India’s first lunar landing mission, Chandrayaan-2, lifted off at 2:43 pm IST on July 22 (July 21, 21:13 GMT) atop a Geosynchronous Satellite Launch Vehicle (GSLV) MkIII-M1 rocket from the Indian Space Research Organisation’s (ISRO) Second Launch Pad at Satish Dhawan Space Centre SHAR, Sriharikota, India.
This week’s launch of India’s second lunar mission comes eight days after Chandrayaan-2’s original lift-off date, which was scrubbed due to a rocket malfunction. Consisting of a lunar Orbiter module and the Vikram lander, the spacecraft is currently in a temporary Earth orbit of between 169.7 km (105 mi) and 45,475 km (28,260 mi) in altitude.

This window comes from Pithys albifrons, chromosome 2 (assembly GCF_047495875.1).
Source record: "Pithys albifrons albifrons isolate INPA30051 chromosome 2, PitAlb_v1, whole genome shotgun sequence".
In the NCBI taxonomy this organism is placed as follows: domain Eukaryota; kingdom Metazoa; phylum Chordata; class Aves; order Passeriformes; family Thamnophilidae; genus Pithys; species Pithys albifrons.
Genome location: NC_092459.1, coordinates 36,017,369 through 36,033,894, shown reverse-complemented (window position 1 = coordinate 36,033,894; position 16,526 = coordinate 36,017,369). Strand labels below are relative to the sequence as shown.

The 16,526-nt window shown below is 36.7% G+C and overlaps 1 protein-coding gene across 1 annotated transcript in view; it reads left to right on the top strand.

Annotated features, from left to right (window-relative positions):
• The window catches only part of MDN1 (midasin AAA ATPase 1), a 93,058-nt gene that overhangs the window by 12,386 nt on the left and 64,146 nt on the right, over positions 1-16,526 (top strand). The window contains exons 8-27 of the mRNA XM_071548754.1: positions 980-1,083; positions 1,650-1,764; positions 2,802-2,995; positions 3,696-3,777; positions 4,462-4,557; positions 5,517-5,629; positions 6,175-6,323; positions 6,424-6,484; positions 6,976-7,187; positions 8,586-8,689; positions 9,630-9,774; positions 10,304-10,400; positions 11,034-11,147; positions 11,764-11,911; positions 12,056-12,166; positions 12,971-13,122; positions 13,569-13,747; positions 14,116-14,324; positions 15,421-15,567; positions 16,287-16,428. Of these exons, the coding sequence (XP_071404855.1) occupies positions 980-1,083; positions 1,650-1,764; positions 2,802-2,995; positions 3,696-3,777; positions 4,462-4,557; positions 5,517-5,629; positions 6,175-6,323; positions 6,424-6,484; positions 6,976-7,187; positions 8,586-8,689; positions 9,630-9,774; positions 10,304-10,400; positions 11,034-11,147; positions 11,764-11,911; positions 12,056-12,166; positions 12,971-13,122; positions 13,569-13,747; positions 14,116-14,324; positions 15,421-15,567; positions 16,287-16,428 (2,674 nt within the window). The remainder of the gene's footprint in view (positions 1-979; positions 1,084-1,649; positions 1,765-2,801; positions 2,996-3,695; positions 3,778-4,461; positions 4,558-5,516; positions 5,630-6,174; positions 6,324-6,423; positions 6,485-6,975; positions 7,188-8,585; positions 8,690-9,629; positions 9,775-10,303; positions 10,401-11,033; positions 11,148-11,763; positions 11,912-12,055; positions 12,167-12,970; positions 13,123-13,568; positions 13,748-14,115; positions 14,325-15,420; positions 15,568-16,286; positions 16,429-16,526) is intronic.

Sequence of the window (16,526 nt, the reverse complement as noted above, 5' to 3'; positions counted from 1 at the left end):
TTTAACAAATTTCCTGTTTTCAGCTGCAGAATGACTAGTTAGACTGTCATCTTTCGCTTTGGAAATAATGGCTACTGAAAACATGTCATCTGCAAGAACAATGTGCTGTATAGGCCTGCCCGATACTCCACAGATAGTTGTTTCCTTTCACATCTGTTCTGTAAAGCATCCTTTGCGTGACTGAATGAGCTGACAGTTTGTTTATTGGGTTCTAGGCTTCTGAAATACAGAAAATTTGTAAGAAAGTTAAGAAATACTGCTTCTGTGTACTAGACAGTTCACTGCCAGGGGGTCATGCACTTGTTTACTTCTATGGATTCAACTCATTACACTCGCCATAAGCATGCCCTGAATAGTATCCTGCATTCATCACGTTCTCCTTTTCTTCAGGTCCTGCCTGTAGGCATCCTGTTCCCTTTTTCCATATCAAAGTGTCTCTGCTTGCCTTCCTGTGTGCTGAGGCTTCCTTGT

According to ISRO, the spacecraft is scheduled to carry out a series of engine maneuvers that will place it into a translunar orbit and is expected to arrive at the Moon on September 7. The Orbiter will then make course corrections to place the craft into a circular orbit at an altitude of 100 km (62 mi) above the lunar surface.
Once on station, Vikram will undock and carry out a series of rocket braking maneuvers that will place it on a trajectory for a soft landing between the craters Manzinus C and Simpelius N at 70° S latitude near the lunar south pole. If all goes well, the lander will then lower a ramp and deploy the Pragyan rover, which will explore the immediate area for 14 Earth days.
Due to Vikram and Pragyan being solar powered, neither is expected to survive the cold lunar night, but the Orbiter will continue to make observations for one year.